It's really not that hard to find out.
I attended a really interesting course this week which focused on workplace communication, specifically how body language can give certain impressions on a day-to-day basis.
Of course, the purpose was for me to improve my workplace communication skills, all the way down to the tiny behaviours that might be giving off certain vibes to colleagues. I took all that on board. But it also got me thinking about HR (as most things do, because that’s my entire job and life) and how an employee’s engagement and wellbeing could be monitored by tapping into these habits and behaviour patterns.
So I researched it a bit, mostly just out of sheer curiosity. I wanted to know how many other people had been using this method to monitor their staff. I found a wealth of articles and blogs about watching employees, all the way down to their eye movements, to monitor their happiness and wellbeing.
And then I thought, have we all lost our minds? We have mouths, don’t we? Why don’t we just ask them?
People analytics is becoming more tech-orientated, with wearable devices to monitor employee engagement and behaviour on the rise. It’s kind of ridiculous, though, when you could just be like ‘hey, how are you feeling about your job? How’s that assignment going? Do you need anything?’
How hard is that to do, really?
It’s definitely going to cost you less money than investing in all this pointless wearable gear.
Don’t get me wrong, there’s a massive place for technology in HR – heck, I work for an HR tech company - but that place is to minimise the tasks that prevent us from engaging with our staff. Not to replace the engagement altogether.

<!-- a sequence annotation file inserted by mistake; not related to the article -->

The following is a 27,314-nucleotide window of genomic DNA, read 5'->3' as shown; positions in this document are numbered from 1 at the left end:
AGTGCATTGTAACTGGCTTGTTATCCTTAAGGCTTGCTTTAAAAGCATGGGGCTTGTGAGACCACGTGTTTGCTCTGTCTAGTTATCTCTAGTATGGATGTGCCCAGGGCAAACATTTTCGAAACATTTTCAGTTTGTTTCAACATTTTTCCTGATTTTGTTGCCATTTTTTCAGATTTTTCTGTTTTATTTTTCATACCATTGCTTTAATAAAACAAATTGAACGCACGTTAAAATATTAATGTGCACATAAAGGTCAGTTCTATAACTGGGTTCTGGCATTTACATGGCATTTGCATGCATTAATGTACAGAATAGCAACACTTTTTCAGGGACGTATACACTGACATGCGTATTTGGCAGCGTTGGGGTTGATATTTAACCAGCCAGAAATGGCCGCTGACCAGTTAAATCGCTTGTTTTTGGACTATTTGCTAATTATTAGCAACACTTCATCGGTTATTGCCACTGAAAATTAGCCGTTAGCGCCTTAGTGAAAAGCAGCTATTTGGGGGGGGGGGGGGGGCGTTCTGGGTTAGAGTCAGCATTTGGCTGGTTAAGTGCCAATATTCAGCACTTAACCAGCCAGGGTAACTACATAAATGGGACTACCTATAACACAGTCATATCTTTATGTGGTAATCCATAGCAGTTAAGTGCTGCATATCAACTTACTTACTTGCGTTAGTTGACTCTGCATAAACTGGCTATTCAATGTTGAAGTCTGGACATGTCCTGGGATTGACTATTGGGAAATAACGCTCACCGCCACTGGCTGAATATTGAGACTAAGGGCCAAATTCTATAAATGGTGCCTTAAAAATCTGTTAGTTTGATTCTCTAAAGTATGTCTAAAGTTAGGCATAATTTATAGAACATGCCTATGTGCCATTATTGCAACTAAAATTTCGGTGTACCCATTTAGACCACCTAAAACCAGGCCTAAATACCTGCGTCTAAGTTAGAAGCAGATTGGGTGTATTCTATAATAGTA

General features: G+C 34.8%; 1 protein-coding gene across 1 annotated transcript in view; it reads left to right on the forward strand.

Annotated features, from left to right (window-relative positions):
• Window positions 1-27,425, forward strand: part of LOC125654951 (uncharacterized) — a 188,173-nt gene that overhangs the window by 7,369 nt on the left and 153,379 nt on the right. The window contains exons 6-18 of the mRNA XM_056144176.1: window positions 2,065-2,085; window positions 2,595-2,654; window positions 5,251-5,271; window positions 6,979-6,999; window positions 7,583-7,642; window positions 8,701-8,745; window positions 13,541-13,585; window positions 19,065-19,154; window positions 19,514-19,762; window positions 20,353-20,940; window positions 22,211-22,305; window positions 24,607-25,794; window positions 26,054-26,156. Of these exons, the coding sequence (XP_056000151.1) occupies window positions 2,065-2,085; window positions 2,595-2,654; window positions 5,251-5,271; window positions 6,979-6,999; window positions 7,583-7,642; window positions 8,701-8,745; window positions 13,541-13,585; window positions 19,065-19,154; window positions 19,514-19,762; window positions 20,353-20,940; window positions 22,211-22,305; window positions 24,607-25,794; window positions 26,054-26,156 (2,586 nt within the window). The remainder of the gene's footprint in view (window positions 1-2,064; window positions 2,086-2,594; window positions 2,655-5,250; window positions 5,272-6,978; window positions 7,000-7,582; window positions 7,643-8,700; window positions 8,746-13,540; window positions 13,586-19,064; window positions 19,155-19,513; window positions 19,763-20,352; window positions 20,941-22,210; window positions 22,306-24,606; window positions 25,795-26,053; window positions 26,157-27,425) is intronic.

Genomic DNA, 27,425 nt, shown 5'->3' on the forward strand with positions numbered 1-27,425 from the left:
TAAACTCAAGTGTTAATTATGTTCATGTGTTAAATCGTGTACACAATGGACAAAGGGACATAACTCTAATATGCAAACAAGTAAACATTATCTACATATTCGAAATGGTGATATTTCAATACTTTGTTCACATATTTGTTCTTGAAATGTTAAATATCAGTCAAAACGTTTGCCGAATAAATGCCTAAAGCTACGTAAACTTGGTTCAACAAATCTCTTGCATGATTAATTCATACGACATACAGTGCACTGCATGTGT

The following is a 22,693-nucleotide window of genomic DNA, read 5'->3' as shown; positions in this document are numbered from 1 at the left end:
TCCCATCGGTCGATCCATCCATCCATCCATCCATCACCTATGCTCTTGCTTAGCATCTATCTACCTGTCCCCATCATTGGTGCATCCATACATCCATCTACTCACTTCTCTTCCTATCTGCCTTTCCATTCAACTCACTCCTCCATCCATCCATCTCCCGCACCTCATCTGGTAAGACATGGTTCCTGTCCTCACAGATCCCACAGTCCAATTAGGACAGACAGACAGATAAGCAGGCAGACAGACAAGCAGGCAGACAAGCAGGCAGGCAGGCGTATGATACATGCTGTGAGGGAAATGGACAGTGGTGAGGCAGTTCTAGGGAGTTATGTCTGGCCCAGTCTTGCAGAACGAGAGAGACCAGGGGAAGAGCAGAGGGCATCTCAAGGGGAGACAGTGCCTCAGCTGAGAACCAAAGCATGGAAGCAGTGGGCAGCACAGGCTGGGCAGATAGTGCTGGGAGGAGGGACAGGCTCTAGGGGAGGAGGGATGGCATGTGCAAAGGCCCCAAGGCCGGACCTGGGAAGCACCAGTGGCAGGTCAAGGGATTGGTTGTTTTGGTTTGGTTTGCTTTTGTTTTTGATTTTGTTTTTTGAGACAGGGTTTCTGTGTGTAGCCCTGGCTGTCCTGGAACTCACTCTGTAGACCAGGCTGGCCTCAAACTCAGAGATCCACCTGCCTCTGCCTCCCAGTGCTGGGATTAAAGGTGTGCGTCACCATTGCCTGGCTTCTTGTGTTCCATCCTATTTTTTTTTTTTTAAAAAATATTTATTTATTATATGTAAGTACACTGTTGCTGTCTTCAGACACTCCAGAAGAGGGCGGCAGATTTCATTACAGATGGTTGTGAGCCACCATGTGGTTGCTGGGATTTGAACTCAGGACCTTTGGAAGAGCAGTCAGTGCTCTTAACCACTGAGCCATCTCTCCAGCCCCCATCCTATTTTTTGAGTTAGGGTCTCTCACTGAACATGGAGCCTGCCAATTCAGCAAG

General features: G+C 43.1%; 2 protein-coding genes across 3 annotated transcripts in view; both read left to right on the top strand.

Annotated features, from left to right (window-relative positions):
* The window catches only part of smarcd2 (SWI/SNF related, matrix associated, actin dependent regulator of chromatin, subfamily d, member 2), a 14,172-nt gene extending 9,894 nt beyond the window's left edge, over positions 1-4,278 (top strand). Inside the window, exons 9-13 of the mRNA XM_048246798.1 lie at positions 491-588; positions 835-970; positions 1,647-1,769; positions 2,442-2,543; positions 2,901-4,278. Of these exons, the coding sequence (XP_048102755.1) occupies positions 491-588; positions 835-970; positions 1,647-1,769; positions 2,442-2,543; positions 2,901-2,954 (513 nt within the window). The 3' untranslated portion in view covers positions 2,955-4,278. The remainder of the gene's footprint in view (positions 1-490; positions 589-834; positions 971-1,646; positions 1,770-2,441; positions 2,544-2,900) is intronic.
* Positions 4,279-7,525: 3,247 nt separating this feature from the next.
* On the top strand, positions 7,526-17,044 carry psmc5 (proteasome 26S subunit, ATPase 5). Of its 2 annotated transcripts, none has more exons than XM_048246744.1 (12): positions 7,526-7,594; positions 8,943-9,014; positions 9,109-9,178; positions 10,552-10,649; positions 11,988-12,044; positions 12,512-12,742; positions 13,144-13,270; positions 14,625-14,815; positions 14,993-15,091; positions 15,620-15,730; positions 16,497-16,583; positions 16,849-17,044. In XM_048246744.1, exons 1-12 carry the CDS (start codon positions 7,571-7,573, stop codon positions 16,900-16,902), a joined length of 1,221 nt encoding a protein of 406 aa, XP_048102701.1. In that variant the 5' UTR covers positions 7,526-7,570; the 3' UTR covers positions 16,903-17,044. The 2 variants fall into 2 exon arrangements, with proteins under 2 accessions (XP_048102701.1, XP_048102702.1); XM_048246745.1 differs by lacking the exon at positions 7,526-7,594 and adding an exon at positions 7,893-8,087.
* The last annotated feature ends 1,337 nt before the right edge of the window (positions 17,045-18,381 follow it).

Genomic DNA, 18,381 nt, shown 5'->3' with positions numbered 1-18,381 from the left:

Surely the digital age hasn’t regressed social communication to the point that we can’t just talk to our staff?
So, here it is - the only step you will ever need to find out if your employees are happy at work:
1. Ask them.
I’m not saying literally go up to them in the office and be like, ‘are you happy, Helen?’. That would probably come across creepy and weird.
But asking them how their day is going, how their tasks are getting along (in a non-pressurising manner) and how they’re feeling about their job overall can make a big difference. And you’re definitely going to be more on-the-mark than convincing yourself that they’re thinking about leaving because they looked at the ceiling three times in an hour.
Okay, admittedly it’s not always that easy. They aren’t always going to confide in you and tell you if they’ve got a problem, whether it be in work or at home. Probably if you come across this problem it’s because you’ve not been talking to them up until this point, and they don’t trust you. So even by asking them – whether they tell you or not – you’re one step closer to getting the answer and finding a solution.
If you want to understand your employees better, talk to them. Let them talk to you back. You’d be surprised the wonders it can reveal. And it’s really not that hard.